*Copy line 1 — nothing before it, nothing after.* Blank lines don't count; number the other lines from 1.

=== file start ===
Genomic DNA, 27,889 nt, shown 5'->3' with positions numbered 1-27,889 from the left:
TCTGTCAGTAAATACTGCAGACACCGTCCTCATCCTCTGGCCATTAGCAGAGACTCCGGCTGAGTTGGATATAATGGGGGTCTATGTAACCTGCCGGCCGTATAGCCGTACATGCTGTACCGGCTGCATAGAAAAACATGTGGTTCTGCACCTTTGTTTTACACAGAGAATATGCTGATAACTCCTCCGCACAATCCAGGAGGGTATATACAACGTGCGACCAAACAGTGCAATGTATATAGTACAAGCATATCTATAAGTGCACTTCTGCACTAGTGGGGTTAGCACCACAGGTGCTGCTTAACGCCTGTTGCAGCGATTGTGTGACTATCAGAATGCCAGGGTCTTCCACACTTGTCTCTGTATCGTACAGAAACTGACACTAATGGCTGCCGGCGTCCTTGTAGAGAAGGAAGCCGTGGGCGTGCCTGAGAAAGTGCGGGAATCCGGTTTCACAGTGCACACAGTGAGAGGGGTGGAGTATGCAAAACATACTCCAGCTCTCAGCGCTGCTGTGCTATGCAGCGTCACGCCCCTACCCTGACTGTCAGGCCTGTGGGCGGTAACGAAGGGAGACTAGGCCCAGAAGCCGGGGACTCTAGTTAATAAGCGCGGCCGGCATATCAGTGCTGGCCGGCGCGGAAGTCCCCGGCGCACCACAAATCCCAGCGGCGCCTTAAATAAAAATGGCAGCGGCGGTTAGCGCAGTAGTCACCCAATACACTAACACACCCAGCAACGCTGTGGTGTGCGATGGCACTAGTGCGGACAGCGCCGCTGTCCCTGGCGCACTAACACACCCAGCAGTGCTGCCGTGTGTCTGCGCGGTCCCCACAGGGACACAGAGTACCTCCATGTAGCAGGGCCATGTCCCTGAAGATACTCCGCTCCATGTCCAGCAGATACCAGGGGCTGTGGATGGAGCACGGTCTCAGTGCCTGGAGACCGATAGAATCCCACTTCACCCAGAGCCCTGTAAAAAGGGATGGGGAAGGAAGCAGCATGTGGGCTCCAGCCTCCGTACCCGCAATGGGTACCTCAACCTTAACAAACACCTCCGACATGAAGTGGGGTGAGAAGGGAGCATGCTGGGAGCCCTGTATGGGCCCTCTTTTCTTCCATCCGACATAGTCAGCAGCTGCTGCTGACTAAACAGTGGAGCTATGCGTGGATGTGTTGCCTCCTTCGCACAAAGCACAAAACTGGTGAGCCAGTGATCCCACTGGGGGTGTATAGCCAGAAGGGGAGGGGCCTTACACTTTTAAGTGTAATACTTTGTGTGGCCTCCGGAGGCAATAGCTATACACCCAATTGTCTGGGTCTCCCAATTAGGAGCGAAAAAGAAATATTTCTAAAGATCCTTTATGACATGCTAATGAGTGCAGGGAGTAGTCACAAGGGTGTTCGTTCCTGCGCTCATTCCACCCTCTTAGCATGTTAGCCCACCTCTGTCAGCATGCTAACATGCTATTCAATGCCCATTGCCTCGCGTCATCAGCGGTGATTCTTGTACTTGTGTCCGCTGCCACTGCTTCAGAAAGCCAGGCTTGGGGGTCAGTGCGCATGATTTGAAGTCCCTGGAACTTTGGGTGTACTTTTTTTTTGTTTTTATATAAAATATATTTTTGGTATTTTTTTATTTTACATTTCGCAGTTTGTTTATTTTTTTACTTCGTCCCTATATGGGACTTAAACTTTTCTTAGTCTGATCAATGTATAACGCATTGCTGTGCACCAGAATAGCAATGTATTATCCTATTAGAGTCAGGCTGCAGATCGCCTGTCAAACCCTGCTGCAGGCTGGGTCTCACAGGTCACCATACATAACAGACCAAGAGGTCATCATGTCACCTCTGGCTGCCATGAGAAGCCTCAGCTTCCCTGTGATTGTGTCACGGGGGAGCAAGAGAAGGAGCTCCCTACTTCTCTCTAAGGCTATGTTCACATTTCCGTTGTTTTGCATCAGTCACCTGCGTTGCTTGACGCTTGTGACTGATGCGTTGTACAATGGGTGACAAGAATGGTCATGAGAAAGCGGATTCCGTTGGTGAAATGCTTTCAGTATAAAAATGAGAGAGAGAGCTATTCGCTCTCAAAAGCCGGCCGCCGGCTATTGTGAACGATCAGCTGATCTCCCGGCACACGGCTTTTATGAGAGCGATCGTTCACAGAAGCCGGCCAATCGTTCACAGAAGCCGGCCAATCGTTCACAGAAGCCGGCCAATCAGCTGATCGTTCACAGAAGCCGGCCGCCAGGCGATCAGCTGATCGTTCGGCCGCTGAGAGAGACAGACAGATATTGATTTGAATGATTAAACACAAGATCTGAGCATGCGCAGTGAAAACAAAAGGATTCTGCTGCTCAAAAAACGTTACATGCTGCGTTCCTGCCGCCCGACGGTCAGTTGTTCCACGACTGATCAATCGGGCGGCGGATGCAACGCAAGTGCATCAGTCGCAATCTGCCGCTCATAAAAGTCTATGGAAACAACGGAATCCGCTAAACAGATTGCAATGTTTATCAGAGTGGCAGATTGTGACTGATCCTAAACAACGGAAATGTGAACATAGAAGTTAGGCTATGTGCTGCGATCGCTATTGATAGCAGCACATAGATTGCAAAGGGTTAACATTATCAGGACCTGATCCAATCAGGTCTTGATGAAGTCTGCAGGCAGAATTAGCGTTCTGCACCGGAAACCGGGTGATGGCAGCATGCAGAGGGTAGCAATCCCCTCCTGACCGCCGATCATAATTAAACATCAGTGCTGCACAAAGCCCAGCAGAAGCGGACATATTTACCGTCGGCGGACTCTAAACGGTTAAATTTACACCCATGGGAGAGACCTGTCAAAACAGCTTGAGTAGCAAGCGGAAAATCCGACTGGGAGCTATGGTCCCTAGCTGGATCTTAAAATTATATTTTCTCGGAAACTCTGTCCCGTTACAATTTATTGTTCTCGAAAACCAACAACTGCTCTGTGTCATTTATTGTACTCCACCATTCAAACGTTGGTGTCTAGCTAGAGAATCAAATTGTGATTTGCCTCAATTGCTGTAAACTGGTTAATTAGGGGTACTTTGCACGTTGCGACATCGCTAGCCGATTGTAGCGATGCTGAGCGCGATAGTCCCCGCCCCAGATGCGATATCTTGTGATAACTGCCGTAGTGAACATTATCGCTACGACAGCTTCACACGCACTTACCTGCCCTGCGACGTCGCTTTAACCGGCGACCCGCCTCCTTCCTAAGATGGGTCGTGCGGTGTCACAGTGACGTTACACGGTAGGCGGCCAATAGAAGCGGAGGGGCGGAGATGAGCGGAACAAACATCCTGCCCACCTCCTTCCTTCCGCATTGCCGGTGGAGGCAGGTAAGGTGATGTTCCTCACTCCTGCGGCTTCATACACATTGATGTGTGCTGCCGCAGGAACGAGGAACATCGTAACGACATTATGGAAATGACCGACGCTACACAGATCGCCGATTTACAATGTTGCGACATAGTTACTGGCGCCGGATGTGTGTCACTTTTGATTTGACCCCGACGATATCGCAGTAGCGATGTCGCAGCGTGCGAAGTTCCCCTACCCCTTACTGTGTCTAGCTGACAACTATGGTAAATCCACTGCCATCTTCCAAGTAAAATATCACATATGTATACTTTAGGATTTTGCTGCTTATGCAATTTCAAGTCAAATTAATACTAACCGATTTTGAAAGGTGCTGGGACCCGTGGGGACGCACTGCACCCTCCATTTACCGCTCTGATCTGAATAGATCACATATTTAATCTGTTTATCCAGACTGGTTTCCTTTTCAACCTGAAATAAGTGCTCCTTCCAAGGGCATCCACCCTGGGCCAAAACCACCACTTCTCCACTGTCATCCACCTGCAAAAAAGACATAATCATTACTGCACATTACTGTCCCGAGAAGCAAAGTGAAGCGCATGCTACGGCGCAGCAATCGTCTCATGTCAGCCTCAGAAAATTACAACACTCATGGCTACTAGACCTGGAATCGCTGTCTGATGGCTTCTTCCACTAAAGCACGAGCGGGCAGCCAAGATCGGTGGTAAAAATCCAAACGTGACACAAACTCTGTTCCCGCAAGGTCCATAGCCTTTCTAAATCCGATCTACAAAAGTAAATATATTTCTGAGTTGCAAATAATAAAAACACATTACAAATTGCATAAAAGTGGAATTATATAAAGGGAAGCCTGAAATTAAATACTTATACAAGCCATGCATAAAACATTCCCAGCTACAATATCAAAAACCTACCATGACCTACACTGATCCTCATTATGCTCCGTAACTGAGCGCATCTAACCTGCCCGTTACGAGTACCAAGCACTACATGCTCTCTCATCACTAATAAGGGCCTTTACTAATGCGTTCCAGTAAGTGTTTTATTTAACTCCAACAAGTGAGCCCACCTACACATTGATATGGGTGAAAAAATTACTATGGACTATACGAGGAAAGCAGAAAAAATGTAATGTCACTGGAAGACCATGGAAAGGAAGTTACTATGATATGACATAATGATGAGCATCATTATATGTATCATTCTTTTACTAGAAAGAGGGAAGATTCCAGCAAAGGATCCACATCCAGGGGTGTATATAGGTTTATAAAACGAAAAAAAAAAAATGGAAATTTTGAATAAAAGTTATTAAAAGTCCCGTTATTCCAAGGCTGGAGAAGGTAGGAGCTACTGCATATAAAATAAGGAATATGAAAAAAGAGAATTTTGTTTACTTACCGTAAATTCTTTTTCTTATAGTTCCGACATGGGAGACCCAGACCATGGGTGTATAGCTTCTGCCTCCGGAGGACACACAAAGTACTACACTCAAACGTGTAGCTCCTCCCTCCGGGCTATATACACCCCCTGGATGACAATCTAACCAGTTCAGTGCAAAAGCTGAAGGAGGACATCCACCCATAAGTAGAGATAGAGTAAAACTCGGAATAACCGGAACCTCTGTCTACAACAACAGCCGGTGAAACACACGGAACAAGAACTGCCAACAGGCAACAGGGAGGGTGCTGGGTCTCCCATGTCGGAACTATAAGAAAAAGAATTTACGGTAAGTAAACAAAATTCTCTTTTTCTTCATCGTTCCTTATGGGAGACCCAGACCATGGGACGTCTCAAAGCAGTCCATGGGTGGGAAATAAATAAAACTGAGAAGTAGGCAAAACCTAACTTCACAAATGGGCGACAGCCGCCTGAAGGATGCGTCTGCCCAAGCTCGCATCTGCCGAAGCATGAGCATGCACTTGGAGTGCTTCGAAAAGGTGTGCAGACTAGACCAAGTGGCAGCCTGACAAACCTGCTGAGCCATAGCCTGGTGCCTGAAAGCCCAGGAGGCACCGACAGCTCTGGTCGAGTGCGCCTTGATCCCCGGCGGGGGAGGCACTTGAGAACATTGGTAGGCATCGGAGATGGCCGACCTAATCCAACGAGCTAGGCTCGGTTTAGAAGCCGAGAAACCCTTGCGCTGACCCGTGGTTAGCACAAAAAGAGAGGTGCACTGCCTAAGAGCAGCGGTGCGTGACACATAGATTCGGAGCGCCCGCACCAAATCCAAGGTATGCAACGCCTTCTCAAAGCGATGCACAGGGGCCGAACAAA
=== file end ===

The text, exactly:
Genomic DNA, 27,889 nt, shown 5'->3' with positions numbered 1-27,889 from the left: